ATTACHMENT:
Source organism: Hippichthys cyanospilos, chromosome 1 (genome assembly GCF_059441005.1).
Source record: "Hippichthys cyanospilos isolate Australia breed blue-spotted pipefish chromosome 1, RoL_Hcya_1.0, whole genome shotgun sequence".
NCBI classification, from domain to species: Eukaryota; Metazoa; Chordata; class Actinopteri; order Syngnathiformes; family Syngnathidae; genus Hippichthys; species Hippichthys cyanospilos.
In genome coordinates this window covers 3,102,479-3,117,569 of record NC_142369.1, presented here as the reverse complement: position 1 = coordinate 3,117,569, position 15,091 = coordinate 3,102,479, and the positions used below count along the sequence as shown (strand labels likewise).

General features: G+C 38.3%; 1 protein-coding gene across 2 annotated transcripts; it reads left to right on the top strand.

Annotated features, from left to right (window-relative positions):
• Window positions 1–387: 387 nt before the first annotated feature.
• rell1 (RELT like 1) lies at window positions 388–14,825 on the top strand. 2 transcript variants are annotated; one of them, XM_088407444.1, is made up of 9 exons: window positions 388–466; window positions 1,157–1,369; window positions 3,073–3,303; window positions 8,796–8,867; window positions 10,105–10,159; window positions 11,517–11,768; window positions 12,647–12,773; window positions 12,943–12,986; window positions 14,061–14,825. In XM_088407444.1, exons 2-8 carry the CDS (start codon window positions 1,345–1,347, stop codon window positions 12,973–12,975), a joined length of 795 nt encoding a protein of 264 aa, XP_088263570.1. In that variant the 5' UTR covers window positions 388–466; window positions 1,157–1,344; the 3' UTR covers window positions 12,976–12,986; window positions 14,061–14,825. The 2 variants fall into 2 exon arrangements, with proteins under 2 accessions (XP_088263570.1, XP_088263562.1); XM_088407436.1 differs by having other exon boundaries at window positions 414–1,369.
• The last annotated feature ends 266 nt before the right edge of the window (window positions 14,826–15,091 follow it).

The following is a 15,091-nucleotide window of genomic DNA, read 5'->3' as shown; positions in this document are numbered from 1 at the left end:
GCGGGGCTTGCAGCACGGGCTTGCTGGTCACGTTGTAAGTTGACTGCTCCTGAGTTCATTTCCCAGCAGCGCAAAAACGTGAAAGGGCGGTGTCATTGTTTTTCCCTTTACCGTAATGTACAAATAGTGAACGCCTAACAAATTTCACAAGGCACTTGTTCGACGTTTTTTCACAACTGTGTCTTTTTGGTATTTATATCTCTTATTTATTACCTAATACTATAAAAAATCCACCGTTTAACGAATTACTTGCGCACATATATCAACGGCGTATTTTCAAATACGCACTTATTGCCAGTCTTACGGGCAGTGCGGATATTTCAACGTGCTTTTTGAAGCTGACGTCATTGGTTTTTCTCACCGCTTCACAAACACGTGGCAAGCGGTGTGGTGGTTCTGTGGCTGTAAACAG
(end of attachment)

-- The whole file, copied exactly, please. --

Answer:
Source organism: Hippichthys cyanospilos, chromosome 1 (genome assembly GCF_059441005.1).
Source record: "Hippichthys cyanospilos isolate Australia breed blue-spotted pipefish chromosome 1, RoL_Hcya_1.0, whole genome shotgun sequence".
NCBI classification, from domain to species: Eukaryota; Metazoa; Chordata; class Actinopteri; order Syngnathiformes; family Syngnathidae; genus Hippichthys; species Hippichthys cyanospilos.
In genome coordinates this window covers 3,102,479-3,117,569 of record NC_142369.1, presented here as the reverse complement: position 1 = coordinate 3,117,569, position 15,091 = coordinate 3,102,479, and the positions used below count along the sequence as shown (strand labels likewise).

General features: G+C 38.3%; 1 protein-coding gene across 2 annotated transcripts; it reads left to right on the top strand.

Annotated features, from left to right (window-relative positions):
• Window positions 1–387: 387 nt before the first annotated feature.
• rell1 (RELT like 1) lies at window positions 388–14,825 on the top strand. 2 transcript variants are annotated; one of them, XM_088407444.1, is made up of 9 exons: window positions 388–466; window positions 1,157–1,369; window positions 3,073–3,303; window positions 8,796–8,867; window positions 10,105–10,159; window positions 11,517–11,768; window positions 12,647–12,773; window positions 12,943–12,986; window positions 14,061–14,825. In XM_088407444.1, exons 2-8 carry the CDS (start codon window positions 1,345–1,347, stop codon window positions 12,973–12,975), a joined length of 795 nt encoding a protein of 264 aa, XP_088263570.1. In that variant the 5' UTR covers window positions 388–466; window positions 1,157–1,344; the 3' UTR covers window positions 12,976–12,986; window positions 14,061–14,825. The 2 variants fall into 2 exon arrangements, with proteins under 2 accessions (XP_088263570.1, XP_088263562.1); XM_088407436.1 differs by having other exon boundaries at window positions 414–1,369.
• The last annotated feature ends 266 nt before the right edge of the window (window positions 14,826–15,091 follow it).

The following is a 15,091-nucleotide window of genomic DNA, read 5'->3' as shown; positions in this document are numbered from 1 at the left end:
GCGGGGCTTGCAGCACGGGCTTGCTGGTCACGTTGTAAGTTGACTGCTCCTGAGTTCATTTCCCAGCAGCGCAAAAACGTGAAAGGGCGGTGTCATTGTTTTTCCCTTTACCGTAATGTACAAATAGTGAACGCCTAACAAATTTCACAAGGCACTTGTTCGACGTTTTTTCACAACTGTGTCTTTTTGGTATTTATATCTCTTATTTATTACCTAATACTATAAAAAATCCACCGTTTAACGAATTACTTGCGCACATATATCAACGGCGTATTTTCAAATACGCACTTATTGCCAGTCTTACGGGCAGTGCGGATATTTCAACGTGCTTTTTGAAGCTGACGTCATTGGTTTTTCTCACCGCTTCACAAACACGTGGCAAGCGGTGTGGTGGTTCTGTGGCTGTAAACAG